Finalists in Urban Splash and Property Week’s Site Life competition unveil their ideas to transform a piece of land in Manchester’s New Islington

The judges in our Site Life competition went for a simple, sensitive and arty approach to finding a temporary use for Urban Splash’s New Islington site.

Three schemes have been shortlisted in Urban Splash and Property Week’s Site Life competition to find a temporary use for the urban regeneration pioneer’s site in New Islington, east Manchester.

East End-based painter Jock McFadyen and Spitalfields architect Chris Dyson’s idea is for a lighting scheme to create a “vivid field of red” – Manchester’s favourite colour – and Cardiff designers Chris Wilkins and Rachel Witham propose a new field of flax on the 0.7 ha site, a reference to Manchester’s textile roots.

“Loom to Bloom” by RMJM/Strata would allow visitors to select seeds to plant in colour-co-ordinated rows, and produce a striped field when in full bloom. For a smalldonation, visitors would be able to view progress of their flowers online.

“We got such a great range of entries,” says Tom Bloxham, chairman of Urban Splash and one of the competition judges. “There were some very strong ideas. But we really liked the power and simplicity of the field of colour, the flax and the rows of coloured planting, all of which would engage people.

“I’d urge site owners everywhere to consider exciting temporary uses for their sites as a way of putting something back into the community.”

“Field” by McFadyen and Dyson takes its inspiration from Edinburgh’s use of powerful up-and cross-lighters to transform national monuments such as the castle with vividartificial colours during the city’s famous annual festival.

“We propose no structure but to make the subject the field itself. Foliage can become a vivid sea of red, programmed to change through the spectrum over time,” says Dyson.

“We like the idea because it draws attention to the site and makes a ’celebrity’ of a non-monumental empty space, reflecting its status as a ’space in waiting’. And it is witty. We think it will look fantastic and become a temporary landmark.”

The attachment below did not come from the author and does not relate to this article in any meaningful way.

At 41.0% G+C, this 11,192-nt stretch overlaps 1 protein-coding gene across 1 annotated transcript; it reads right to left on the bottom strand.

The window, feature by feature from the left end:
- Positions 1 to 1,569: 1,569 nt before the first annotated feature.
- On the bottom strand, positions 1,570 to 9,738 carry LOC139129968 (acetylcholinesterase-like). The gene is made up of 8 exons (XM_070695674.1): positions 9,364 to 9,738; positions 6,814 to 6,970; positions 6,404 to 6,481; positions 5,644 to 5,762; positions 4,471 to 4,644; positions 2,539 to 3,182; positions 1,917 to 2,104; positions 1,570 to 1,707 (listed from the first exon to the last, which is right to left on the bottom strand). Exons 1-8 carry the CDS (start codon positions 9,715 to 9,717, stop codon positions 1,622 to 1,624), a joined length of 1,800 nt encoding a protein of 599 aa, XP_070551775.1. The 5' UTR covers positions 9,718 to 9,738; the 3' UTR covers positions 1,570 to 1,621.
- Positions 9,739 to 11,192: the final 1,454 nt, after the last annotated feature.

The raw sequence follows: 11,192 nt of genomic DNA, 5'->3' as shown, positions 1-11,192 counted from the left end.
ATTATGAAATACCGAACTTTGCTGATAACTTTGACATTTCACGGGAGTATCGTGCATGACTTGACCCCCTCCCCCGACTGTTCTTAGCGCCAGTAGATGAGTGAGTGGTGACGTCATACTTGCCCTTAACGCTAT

Wilkins and Witham’s flax project – “Sow-Sew” – would reintroduce what was once a locally grown product. Fields of flax helped to shape Manchester as it became Britain’s fastest-growing industrial city.

It hooks into a growing interest in urban agriculture and local sourcing of materials. They also propose a series of “off the shelf” sheds for local weavers and craftspeople to work in flax at a peppercorn rent, as well as a “tea-shed” on the canalside and a hide for bird watchers.

Collaborations with academic institutions could encourage new urban growing techniques and picnic areas could be provided for locals and visitors, including school trips. The project should also encourage biodiversity.

Iceberg breaker

Three other entries caught the judges’ eye and have won commendations. These were architect Woods Bagot’s proposal for an “iceberg” – a temporary “experience” space made from demountable lightweight materials, originally conceived as a “global solution” to the problem of stalled construction sites, for a site in Manhattan – but equally applicable in Manchester or elsewhere.

The Manchester Garden City Campaign, a consortium of locals that include BDP’s Steve Merridew, propose the “People’s Garden” – a collection of organic built forms that provide a range of natural habitats and exhibition spaces, as the next stage in a city-wide movement to improve Manchester’s green spaces.

Community interest company Meanwhile Space suggests a “Meanwhile Hive” of activities, including beehives, an artist in residence, growing spaces, a bandstand, a “Herbie Van” to deliver produce around the city, and “enterprise pods”.

The judges were:
Tom Bloxham, Urban Splash chairman
Giles Barrie, Property Week editor
Deborah McLaughlin, Homes and Communities Agency north-west director
Eddie Smith, New East Manchester chief executive
Maria Balshaw, Whitworth Art Gallery director
Ian Simpson of Ian Simpson Architects
Amanda Baillieu, Building Design editor
Jess Steele of the Development Trust Association.

The winner of the Site Life competition will be announced by the end of October.